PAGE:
Boat Rod to pair with for Penn 7500

phinfanfrommdphinfanfrommd MarylandPosts: 18 Greenhorn
I want to re-purpose my Penn Spinfisher 7500 that I currently have on my surf rod set up. I am looking for a bigger species (shark specific) that I will fish off my father-in-laws small center console boat. Any recomendations on rod length, power, action, etc?

Thanks in advance for the replies. 


  • DropTheHammerDropTheHammer East CoastPosts: 556 Officer
    There are quite A few.

    Give them A call and ask the manufacturer the same question.
    They're the best person to give you that answer.
    We all new what we were doing until DropTheHammer showed up.
  • BTVengeanceBTVengeance SCPosts: 30 Greenhorn
    There are quite A few.

    Give them A call and ask the manufacturer the same question.
    They're the best person to give you that answer.
    That is a very interesting and informative site, good post!
  • 10kman10kman Posts: 371 Deckhand
      Start with Star rods.
  • lemaymiamilemaymiami Posts: 2,941 Captain
    Howdy Phin, 
    I build every rod I hand my anglers (and have for many years now...).  The heaviest rod on my skiff most days does have a Penn 7500 on it, either spooled  with 20lb mono or 30lb braid (handy to have more than one spool of line for each spinner you use...).  We're fishing inshore along the coast of the Everglades most days where sharks are so thick we occasionally get triple hook-ups on critters in the 50 to 300lb range... We're never offshore so the 7500 is do-able as long as we're able chase after one that we can't turn... Out in the ocean that 7500 is only in the light range as far as gear goes and as long as you know that going in you're in for some adventures (and some of them will certainly be in the "un-stoppable" category).  Remember that with big fish it's not how strong your line is -it's much more about how much of it your reel holds...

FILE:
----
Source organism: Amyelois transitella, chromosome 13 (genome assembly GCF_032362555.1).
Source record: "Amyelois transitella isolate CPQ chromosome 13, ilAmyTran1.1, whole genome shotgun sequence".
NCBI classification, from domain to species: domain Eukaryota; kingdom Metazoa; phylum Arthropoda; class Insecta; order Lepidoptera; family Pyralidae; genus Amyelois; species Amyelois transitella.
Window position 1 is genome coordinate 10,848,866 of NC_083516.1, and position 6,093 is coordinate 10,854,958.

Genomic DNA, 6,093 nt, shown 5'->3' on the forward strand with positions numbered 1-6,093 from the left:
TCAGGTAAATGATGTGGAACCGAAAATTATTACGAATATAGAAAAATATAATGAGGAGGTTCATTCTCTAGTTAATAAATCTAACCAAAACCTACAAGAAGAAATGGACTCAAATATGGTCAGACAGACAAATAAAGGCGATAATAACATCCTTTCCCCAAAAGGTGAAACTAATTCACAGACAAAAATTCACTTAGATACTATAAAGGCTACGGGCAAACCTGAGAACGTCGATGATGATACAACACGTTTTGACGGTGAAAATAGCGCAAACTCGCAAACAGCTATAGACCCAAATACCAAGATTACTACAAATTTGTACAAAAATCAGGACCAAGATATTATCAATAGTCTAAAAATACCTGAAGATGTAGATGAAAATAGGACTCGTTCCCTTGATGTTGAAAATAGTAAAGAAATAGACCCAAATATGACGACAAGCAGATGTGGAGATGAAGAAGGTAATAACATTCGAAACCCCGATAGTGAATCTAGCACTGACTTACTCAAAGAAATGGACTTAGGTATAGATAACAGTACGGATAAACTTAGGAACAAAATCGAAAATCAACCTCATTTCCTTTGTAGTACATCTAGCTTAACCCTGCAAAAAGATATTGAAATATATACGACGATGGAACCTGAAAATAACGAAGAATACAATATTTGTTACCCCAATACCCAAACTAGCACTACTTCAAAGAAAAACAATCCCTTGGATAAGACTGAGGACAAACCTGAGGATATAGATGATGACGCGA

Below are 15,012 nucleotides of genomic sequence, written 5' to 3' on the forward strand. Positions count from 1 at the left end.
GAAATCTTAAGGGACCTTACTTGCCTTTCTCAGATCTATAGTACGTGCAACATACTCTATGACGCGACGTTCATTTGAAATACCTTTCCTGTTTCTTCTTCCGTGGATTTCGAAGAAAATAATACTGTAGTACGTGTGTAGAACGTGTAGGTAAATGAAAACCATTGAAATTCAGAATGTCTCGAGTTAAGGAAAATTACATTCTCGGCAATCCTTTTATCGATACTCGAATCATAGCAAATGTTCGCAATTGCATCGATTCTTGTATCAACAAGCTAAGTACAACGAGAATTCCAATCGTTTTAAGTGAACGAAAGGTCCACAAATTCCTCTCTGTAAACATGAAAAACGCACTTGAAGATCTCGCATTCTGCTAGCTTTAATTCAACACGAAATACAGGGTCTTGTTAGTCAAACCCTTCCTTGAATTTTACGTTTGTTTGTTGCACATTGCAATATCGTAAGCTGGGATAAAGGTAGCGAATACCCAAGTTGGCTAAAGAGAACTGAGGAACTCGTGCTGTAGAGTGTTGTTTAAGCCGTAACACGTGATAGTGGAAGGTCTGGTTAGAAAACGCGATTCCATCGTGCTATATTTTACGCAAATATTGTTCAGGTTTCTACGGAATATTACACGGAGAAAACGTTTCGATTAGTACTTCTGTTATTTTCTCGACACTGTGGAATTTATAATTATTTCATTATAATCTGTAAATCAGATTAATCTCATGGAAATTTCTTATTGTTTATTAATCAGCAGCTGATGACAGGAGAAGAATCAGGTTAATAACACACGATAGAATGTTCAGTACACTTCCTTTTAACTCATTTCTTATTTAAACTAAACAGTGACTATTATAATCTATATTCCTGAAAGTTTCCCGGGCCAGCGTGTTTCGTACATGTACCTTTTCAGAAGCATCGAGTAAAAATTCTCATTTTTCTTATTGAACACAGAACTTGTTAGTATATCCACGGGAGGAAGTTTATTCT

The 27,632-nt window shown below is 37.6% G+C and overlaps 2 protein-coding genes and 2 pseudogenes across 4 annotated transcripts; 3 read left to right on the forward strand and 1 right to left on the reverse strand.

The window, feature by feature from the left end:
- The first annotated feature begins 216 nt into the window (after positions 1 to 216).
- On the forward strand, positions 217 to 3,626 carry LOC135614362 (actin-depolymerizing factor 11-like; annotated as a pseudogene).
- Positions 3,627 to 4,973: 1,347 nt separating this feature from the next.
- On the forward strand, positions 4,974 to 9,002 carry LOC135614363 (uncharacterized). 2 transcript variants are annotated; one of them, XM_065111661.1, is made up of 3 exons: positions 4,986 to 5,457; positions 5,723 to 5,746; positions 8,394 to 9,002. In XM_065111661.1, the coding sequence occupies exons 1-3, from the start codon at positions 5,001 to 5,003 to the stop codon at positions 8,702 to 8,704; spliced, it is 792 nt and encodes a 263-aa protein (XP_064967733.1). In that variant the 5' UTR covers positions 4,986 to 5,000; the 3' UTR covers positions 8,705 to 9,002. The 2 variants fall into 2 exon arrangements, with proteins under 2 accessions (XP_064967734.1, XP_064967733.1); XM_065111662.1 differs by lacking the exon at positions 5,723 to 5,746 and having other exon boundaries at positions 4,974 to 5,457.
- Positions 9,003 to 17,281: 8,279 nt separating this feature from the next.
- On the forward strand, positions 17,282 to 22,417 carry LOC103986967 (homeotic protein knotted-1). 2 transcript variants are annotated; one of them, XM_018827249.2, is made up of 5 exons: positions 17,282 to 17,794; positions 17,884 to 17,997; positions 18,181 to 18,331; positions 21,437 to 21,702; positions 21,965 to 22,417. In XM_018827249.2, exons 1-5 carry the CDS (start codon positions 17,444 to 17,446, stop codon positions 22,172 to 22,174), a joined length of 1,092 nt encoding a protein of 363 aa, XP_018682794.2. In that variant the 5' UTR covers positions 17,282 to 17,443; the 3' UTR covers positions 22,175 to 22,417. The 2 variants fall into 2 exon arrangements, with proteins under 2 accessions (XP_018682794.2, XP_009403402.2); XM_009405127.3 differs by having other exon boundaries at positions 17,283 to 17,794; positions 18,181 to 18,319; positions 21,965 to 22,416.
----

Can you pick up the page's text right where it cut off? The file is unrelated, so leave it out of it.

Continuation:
For off the shelf rods here's what I'd be looking for... a rod length of 6'6" or 7' long (hooking big fish - the shorter rod is a bit easier on the angler -a rod is just a lever and you're on the wrong end...) that's rated for 20-40lb line. Already mentioned Star rods are worth a look - so are the cheaper Ugly Stik rods - both are very durable and will give good service... Avoid any rods with trick guides or flimsy reel seats (that reel seat is your contact point between reel and rod so it has to be heavy and durable if you're planning on getting down and dirty with something your size -or bigger....).  Locally a shop like Captain Harry's (or some place similar) not only has a good stock of locally built rods - but also has a catalog you can scan to see exactly what price range they offer as you go up the scale from cheap and sturdy to higher end rods.  I've been one of their customers since the early seventies (and at one time tied flies for them - they're simply first rate I believe..).

    If you decide to build your own rod the first place to look is Mudhole ( since they carry every last bit of rod crafting parts you'll need as well as tutorials in their catalog to get you started.  I believe they also do rodbuilding seminars.   Be careful about rod crafting since it's addictive - and you're always wanting to build something for a specific purpose - or a new reel you simply had to have.... 

    By the way, those old 7500's are very durable and still have parts available to keep them running.  On my skiff,  anglers have taken many, many tarpon (up to 150), lots of sharks up to 300lbs  (bigger ones need heavier gear than 20lb line and a 7500)... -along with many, many other big fish when we're not tossing lures or using fly gear, like we were yesterday...

    Tight Lines
    Bob LeMay
    (954) 435-5666
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